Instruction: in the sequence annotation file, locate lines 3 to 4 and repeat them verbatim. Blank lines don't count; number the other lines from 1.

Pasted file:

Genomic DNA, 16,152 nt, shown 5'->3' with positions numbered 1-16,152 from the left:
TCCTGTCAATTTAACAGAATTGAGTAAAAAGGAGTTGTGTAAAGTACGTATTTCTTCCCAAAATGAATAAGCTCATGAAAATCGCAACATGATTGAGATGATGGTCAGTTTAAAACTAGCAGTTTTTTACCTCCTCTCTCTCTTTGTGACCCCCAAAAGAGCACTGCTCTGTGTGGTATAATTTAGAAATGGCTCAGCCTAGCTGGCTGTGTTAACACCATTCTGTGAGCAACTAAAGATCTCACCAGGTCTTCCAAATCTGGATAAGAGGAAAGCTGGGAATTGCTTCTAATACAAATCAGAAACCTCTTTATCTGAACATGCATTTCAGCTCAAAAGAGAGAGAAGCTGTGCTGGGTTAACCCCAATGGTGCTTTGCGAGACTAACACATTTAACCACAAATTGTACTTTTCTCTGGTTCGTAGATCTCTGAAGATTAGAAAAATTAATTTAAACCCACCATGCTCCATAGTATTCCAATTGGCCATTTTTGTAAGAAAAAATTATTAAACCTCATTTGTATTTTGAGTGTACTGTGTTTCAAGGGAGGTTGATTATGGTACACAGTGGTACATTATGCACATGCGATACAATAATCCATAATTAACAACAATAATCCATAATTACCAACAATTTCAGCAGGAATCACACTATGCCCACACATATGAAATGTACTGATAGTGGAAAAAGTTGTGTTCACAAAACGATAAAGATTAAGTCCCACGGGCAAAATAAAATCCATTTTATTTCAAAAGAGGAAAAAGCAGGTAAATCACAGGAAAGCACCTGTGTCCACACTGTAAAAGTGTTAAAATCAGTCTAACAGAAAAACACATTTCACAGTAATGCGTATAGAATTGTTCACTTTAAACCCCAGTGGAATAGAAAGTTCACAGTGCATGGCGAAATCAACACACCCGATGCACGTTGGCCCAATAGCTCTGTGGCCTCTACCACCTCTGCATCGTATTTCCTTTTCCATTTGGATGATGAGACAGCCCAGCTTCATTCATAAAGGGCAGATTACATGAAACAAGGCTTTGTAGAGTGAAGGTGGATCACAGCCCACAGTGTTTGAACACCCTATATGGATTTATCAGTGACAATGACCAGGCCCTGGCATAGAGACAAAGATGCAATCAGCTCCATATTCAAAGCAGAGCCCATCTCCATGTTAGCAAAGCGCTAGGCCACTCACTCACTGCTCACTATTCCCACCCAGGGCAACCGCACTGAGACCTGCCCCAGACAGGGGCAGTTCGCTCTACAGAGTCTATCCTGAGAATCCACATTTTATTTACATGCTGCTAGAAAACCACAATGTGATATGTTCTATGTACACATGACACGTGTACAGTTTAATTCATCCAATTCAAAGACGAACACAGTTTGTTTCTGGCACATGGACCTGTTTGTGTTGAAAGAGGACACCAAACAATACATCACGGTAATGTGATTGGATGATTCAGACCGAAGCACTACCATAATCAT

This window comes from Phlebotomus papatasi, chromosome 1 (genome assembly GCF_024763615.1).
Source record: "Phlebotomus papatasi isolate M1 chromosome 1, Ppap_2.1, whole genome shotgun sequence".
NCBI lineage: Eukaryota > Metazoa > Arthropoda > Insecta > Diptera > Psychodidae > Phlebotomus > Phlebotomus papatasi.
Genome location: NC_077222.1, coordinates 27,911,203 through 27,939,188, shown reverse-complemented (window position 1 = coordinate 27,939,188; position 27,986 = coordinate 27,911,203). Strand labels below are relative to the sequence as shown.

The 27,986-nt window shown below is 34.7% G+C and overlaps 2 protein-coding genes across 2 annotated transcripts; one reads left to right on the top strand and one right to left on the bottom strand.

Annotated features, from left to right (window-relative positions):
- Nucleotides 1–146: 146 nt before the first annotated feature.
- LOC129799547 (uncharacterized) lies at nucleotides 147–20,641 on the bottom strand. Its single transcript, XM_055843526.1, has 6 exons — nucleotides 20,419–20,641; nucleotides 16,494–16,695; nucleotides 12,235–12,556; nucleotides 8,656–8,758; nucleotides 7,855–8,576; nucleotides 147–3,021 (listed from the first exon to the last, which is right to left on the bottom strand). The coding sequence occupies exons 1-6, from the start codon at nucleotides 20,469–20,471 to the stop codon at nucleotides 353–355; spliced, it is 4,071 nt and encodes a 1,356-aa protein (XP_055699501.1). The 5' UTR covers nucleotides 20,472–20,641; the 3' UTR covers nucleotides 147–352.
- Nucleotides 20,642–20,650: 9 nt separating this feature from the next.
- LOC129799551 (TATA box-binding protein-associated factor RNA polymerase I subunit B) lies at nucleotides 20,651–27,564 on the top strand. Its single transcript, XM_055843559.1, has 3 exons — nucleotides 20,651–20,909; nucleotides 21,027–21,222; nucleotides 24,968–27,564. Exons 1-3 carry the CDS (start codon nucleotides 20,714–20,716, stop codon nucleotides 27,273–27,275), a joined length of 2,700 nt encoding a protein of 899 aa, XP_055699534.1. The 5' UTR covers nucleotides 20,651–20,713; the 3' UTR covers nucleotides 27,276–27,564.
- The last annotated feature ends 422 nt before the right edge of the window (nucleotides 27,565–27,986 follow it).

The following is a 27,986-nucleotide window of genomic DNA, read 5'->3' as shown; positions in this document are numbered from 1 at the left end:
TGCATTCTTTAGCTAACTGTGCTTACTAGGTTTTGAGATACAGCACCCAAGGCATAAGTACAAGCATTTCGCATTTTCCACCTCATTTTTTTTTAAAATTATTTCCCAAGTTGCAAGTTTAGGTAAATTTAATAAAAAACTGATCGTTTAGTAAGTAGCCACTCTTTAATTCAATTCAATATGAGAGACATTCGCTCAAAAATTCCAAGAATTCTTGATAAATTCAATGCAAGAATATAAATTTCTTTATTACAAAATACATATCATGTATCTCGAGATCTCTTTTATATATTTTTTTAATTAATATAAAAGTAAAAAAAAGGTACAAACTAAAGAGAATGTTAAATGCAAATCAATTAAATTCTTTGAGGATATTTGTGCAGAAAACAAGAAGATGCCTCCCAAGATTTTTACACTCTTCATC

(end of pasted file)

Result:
This window comes from Phlebotomus papatasi, chromosome 1 (genome assembly GCF_024763615.1).
Source record: "Phlebotomus papatasi isolate M1 chromosome 1, Ppap_2.1, whole genome shotgun sequence".